Postconditioning with inhaled hydrogen promotes survival of retinal ganglion cells in a rat model of retinal ischemia/reperfusion injury

Retinal ischemia/reperfusion (I/R) injury plays a crucial role in the pathophysiology of various ocular diseases. Intraperitoneal injection or ocular instillation with hydrogen (H2)-rich saline was recently shown to be neuroprotective in the retina due to its anti-oxidative and anti-inflammatory effects. Our study aims to explore whether postconditioning with inhaled H2 can protect retinal ganglion cells (RGCs) in a rat model of retinal I/R injury. Retinal I/R injury was performed on the right eyes of rats and was followed by inhalation of 67% H2 mixed with 33% oxygen immediately after ischemia for 1h daily for one week. RGC density was counted using haematoxylin and eosin (HE) staining and retrograde labeling with cholera toxin beta (CTB). Visual function was assessed using flash visual evoked potentials (FVEP) and pupillary light reflex (PLR). Potential biomarkers of retinal oxidative stress and inflammatory responses were measured, including the expression of 4-Hydroxynonenalv (4-HNE), interleukin-1 beta (IL1-β) and tumor necrosis factor alpha (TNF-α). HE and CTB tracing showed that the survival rate of RGCs in the H2-treated group was significantly higher than the rate in the I/R group. Rats with H2 inhalation showed better visual function in assessments of FVEP and PLR. Moreover, H2 treatment significantly decreased the number of 4-HNE-stained cells in the ganglion cell layer and inhibited the retinal overexpression of IL1-β and TNF-α that was induced by retinal I/R injury. Our results demonstrate that postconditioning with inhaled high-dose H2 appears to confer neuroprotection against retinal I/R injury via anti-oxidative, anti-inflammatory and anti-apoptosis pathways.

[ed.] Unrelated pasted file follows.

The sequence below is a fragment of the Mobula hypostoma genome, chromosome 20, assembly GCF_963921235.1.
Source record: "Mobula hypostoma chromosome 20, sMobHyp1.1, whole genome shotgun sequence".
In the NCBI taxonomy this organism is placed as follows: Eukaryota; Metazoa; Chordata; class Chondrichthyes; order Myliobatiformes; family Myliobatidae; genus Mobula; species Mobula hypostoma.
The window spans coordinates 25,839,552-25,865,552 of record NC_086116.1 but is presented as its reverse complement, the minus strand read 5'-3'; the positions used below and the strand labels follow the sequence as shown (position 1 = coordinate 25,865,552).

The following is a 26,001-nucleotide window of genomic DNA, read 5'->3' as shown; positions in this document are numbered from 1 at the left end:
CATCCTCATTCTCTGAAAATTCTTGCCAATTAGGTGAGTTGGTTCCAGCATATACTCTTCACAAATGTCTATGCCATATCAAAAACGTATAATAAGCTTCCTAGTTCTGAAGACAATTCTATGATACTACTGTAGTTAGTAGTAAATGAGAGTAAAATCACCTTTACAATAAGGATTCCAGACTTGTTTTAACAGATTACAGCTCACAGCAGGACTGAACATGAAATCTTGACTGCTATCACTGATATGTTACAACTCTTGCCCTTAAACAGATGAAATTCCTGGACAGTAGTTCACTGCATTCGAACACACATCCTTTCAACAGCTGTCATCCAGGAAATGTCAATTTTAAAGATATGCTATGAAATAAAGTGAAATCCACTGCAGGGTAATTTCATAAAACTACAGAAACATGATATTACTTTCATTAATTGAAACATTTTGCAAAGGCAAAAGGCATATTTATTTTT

Hydrogen postconditioning promotes survival of rat retinal ganglion cells against ischemia/reperfusion injury through the PI3K/Akt pathway

Retinal ischemia/reperfusion injury (IRI) plays a crucial role in the pathophysiology of various ocular diseases. Our previous study have shown that postconditioning with inhaled hydrogen (H2) (HPC) can protect retinal ganglion cells (RGCs) in a rat model of retinal IRI. Our further study aims to investigate potential mechanisms underlying HPC-induced protection. Retinal IRI was performed on the right eyes of rats and was followed by inhalation of 67% H2 mixed with 33% oxygen immediately after ischemia for 1 h daily for one week. RGC density was counted using haematoxylin and eosin (HE) staining, retrograde labelling with cholera toxin beta (CTB) and TUNEL staining, respectively. Visual function was assessed using flash visual evoked potentials (FVEP) and pupillary light reflex (PLR). The phosphorylated Akt was analysed by RT-PCR and western blot. The results showed that administration of HPC significantly inhibited the apoptosis of RGCs and protected the visual function. Simultaneously, HPC treatment markedly increased the phosphorylations of Akt. Blockade of PI3K activity by inhibitors (LY294002) dramatically abolished its anti-apoptotic effect and lowered both visual function and Akt phosphorylation levels. Taken together, our results demonstrate that HPC appears to confer neuroprotection against retinal IRI via the PI3K/Akt pathway.